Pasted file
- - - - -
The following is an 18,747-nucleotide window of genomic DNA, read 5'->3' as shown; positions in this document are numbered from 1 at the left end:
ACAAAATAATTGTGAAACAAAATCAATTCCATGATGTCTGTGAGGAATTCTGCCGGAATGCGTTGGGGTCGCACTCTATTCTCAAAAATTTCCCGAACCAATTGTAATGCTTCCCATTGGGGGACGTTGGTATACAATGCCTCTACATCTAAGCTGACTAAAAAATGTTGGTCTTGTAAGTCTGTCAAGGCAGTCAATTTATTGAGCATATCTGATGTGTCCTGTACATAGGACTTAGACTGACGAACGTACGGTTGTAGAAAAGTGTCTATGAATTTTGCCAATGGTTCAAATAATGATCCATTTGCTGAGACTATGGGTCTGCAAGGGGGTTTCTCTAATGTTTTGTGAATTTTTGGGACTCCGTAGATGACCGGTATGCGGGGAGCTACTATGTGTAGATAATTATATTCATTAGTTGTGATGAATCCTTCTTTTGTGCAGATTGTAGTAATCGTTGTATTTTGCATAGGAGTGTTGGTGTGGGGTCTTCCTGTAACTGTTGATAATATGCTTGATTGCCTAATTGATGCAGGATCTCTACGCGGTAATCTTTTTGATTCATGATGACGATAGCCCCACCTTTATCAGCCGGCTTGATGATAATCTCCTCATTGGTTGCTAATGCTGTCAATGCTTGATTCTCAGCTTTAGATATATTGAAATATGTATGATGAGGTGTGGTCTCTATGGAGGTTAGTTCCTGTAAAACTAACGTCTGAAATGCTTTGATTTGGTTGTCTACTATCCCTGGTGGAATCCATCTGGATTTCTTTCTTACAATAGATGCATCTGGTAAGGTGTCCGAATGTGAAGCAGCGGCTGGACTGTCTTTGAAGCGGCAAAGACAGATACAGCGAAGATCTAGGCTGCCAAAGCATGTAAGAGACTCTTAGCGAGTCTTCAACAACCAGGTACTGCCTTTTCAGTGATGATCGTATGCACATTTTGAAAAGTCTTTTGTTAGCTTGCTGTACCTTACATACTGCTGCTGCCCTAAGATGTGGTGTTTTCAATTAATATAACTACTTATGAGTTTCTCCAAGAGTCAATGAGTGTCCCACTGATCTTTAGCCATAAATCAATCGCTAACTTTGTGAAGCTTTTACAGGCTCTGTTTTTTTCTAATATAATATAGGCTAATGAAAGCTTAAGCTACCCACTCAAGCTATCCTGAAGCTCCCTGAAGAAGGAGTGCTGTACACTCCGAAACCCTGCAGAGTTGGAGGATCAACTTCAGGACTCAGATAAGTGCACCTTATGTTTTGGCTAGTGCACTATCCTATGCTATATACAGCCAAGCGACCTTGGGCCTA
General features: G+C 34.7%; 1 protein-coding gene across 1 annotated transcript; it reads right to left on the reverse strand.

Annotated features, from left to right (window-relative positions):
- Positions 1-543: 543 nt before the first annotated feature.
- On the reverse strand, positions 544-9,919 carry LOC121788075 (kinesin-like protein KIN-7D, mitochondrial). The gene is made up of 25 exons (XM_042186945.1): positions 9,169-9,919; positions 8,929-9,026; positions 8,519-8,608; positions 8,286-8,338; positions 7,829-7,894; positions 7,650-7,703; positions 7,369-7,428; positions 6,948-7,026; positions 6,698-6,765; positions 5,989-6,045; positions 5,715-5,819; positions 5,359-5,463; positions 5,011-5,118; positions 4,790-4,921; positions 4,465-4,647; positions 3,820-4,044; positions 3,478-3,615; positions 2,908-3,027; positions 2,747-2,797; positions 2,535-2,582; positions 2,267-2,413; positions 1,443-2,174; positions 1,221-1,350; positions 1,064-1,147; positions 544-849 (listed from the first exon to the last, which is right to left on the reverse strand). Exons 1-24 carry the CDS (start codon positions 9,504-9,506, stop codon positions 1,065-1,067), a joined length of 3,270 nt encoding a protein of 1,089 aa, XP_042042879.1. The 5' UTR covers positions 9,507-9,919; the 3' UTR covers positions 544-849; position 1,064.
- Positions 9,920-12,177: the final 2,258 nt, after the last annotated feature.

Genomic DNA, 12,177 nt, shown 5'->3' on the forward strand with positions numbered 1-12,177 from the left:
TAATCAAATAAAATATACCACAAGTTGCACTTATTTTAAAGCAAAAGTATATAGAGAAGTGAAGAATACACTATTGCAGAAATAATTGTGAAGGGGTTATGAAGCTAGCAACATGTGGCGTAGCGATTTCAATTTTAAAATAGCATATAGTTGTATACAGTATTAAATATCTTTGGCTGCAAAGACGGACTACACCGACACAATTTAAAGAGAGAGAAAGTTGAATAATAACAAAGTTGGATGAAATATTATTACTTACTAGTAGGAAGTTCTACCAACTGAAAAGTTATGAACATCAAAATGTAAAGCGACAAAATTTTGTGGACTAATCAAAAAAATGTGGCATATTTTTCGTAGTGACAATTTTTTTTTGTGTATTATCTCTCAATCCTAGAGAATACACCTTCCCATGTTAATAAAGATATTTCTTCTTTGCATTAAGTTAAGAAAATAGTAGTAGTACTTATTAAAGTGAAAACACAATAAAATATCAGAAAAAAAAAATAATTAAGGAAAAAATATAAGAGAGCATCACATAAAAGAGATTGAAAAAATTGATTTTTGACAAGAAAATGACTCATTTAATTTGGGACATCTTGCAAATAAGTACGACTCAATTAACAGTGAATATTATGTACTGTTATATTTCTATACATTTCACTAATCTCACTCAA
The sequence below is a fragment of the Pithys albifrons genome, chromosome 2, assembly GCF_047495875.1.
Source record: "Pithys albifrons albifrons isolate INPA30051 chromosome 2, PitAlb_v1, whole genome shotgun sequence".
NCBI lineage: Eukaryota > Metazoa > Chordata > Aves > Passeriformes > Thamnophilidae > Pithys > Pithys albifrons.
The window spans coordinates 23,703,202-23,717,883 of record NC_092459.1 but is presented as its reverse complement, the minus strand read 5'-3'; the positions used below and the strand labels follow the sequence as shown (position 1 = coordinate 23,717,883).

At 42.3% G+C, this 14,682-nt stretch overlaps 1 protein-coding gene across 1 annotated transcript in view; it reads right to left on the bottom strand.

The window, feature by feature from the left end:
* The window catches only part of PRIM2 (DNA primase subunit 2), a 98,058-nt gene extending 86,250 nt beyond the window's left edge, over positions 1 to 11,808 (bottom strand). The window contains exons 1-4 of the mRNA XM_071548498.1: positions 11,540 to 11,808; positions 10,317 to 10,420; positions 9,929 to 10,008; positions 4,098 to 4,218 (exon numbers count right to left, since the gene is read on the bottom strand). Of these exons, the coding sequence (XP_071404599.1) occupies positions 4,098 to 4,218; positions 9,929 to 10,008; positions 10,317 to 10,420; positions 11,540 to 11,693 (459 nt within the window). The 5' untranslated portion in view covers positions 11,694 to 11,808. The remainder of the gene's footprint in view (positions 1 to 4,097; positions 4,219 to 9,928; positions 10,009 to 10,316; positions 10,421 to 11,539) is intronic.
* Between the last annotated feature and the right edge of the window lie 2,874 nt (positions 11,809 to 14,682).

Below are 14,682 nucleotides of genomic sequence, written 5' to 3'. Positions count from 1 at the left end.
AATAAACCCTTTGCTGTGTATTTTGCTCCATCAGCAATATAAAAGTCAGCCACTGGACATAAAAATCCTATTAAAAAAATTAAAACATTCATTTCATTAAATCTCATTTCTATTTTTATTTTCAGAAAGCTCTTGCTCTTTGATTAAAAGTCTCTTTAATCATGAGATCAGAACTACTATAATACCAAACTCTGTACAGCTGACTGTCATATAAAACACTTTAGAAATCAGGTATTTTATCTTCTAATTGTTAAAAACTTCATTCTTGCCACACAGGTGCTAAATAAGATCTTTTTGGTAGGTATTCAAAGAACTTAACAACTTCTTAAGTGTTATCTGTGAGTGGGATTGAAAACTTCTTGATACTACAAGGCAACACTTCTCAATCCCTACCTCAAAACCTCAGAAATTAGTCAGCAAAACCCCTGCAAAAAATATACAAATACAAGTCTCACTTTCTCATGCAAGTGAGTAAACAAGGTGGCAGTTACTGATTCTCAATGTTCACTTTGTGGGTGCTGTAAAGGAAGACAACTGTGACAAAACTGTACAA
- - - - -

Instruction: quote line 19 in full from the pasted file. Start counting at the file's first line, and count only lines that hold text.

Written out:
AATAAACCCTTTGCTGTGTATTTTGCTCCATCAGCAATATAAAAGTCAGCCACTGGACATAAAAATCCTATTAAAAAAATTAAAACATTCATTTCATTAAATCTCATTTCTATTTTTATTTTCAGAAAGCTCTTGCTCTTTGATTAAAAGTCTCTTTAATCATGAGATCAGAACTACTATAATACCAAACTCTGTACAGCTGACTGTCATATAAAACACTTTAGAAATCAGGTATTTTATCTTCTAATTGTTAAAAACTTCATTCTTGCCACACAGGTGCTAAATAAGATCTTTTTGGTAGGTATTCAAAGAACTTAACAACTTCTTAAGTGTTATCTGTGAGTGGGATTGAAAACTTCTTGATACTACAAGGCAACACTTCTCAATCCCTACCTCAAAACCTCAGAAATTAGTCAGCAAAACCCCTGCAAAAAATATACAAATACAAGTCTCACTTTCTCATGCAAGTGAGTAAACAAGGTGGCAGTTACTGATTCTCAATGTTCACTTTGTGGGTGCTGTAAAGGAAGACAACTGTGACAAAACTGTACAA